This is where the need to woo investors and venture capitalist comes into picture. Every pitch can lead to a better funding prospect, and it is crucial to have clear vision on your venture to get funding—what does your startup do, plans on using funds etc. However, while evaluating a proposed investor do not solely depends on the capital that you need to boost your business, but other parameters like alignment of core values with the prospective investors, their past record, freedom of making decisions etc. matter a lot.
Our past interactions suggest that most of the startup teams use their funding amount for team building and product development purposes.
4. Investing on the right analytics team
Your team can build or break the product. As we covered in our earlier article, how lack of right talent can be deterrent to scaling up of an AI startup, it is therefore important to invest on the right team. “Getting really good talent on board is hard and expensive to say the least, which is why we invest in our employees and try and give them no reason to leave”, says Abhimanyu Godra of Bottr. Harpreet Singh of iNICU believes that the reason for the success of their startup was knowing the recipe of creating right product, hiring an appropriate team and bringing in the right mentor.
While India has a lot of mathematical, statistical and econometric talent, there is legitimate crunch in the number of people who are trained and qualified to work in the highly technical AI spheres. There is a lack of talent in areas like AI and deep learning, and the founders may have to be prepped up for dealing to find just the right talent for their team. “We still struggle to find lot of good people who knows about these technologies and who are aware of what other cutting edge algorithms and research is taking place”, says Ankit Narayan Singh of Parelleldots.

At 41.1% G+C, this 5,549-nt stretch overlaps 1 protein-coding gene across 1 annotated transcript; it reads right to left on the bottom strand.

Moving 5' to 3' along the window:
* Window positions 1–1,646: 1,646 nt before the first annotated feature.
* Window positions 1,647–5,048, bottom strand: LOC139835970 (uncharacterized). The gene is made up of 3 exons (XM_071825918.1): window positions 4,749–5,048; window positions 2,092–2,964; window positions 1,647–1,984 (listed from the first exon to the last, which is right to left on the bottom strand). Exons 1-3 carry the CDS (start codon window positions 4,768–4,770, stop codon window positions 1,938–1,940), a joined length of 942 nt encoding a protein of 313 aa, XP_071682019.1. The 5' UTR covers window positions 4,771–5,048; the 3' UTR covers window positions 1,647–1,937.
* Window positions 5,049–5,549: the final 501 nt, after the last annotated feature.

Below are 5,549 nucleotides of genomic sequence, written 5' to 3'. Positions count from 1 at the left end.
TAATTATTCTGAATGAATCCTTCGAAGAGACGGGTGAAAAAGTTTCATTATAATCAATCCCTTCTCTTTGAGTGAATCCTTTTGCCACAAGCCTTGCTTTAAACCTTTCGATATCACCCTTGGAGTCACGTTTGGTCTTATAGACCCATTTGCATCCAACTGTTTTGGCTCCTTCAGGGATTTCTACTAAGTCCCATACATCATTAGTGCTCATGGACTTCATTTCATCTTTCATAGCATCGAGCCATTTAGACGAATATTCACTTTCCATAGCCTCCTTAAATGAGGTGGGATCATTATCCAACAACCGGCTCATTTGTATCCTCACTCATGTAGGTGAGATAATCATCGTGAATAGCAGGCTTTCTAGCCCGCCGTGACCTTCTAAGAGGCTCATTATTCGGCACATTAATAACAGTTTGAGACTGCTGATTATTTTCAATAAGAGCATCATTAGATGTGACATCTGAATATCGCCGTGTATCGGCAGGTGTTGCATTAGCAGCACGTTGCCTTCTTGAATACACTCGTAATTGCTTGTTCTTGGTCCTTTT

“Call us crazy, but we believe for any two people to connect and build something together — be it a company, a social movement, or even a revolution — it always requires them to connect on something deeper and more lasting than “skills”. Their values and their culture must fit, says Rishabh Kaul, Co-founder, Belong.
5. Having right data is the key
To run effective models in the AI and analytics space, on which most of the products are based, it is important to not just have lot of data but a relevant set of it. “A lot of AI algorithms use a large amount of data and we are trying to collect and label as many data points as we can because most of the algorithms use a lot of data inputs” says Ankit Narayan Singh of Parelleldots.
Anil Goel, CTO of Oyo Rooms echoes a similar voice saying that in today’s data-driven economy, the real differentiator for startups and enterprises is the data they generate, and more importantly, the end value derived from that data.
With large amounts of data being created, AI is expected to be multi functional across multiple sectors, and one of the biggest challenges of being a startup in the AI space, is access to data. Shashank Bijapur, co-founder, SoptDraft says “It is much easier for larger enterprises to gain access to data than it is for startups”. There may also be an issue with data in open-source not matching the data required for running algorithms.
Being a startup in the AI space, Gaurav Tripathi of Innoplexus shares that getting the right data, nature of data, crossing the belief barrier and using the right tools can be some of the major challenges that they face. “Data in life sciences is deep, dense and diverse where conventional NLP has always failed to deliver, so we needed to develop new methods. It is also challenging to make clients believe that the results generated by machines can be better at times than those generated by humans.”
Investing in right kind of data is therefore necessary.
Join Our Discord Server. Be part of an engaging online community. Join Here.
Subscribe to our NewsletterGet the latest updates and relevant offers by sharing your email.
Srishti currently works as Associate Editor at Analytics India Magazine. When not covering the analytics news, editing and writing articles, she could be found reading or capturing thoughts into pictures.